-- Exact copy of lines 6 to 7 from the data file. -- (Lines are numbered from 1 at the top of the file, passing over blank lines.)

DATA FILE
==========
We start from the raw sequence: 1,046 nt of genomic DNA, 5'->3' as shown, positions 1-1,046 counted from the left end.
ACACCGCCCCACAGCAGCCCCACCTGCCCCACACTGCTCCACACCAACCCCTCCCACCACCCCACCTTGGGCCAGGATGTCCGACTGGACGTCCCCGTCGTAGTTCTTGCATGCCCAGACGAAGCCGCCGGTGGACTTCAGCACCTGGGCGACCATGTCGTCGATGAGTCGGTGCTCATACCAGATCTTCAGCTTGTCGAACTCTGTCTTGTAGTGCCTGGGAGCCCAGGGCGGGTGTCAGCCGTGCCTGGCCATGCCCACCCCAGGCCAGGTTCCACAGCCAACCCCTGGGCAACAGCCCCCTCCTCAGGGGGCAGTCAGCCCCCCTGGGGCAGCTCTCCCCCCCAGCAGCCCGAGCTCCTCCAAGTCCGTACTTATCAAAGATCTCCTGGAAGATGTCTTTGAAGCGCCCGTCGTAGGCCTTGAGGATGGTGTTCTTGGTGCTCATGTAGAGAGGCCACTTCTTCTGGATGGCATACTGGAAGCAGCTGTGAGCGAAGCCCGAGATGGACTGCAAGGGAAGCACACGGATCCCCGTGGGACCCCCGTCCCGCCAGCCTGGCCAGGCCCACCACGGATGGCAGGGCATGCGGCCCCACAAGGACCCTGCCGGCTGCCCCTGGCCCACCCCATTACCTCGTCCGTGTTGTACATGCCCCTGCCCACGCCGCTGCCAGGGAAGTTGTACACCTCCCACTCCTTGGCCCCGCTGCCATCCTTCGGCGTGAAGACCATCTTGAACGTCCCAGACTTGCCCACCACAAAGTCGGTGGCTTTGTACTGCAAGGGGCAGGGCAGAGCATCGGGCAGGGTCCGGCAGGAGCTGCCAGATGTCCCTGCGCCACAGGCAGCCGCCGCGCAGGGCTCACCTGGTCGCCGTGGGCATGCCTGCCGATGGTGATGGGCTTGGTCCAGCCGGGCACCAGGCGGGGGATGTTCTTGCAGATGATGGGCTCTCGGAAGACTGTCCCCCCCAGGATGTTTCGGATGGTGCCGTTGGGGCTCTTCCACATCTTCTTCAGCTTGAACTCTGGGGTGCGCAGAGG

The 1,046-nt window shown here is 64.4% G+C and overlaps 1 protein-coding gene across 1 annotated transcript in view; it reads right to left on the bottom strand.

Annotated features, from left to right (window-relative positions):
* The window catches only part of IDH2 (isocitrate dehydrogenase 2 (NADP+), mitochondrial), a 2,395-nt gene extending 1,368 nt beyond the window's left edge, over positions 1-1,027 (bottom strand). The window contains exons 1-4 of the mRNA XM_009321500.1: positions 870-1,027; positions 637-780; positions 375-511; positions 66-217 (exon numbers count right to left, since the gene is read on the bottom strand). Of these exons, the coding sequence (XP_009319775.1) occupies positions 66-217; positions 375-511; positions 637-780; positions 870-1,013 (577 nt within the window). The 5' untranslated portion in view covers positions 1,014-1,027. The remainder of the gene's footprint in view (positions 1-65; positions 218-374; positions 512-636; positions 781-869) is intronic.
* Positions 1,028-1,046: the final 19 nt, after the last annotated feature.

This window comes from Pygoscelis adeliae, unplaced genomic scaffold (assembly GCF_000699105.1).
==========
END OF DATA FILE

* Positions 1,028-1,046: the final 19 nt, after the last annotated feature.

This window comes from Pygoscelis adeliae, unplaced genomic scaffold (assembly GCF_000699105.1).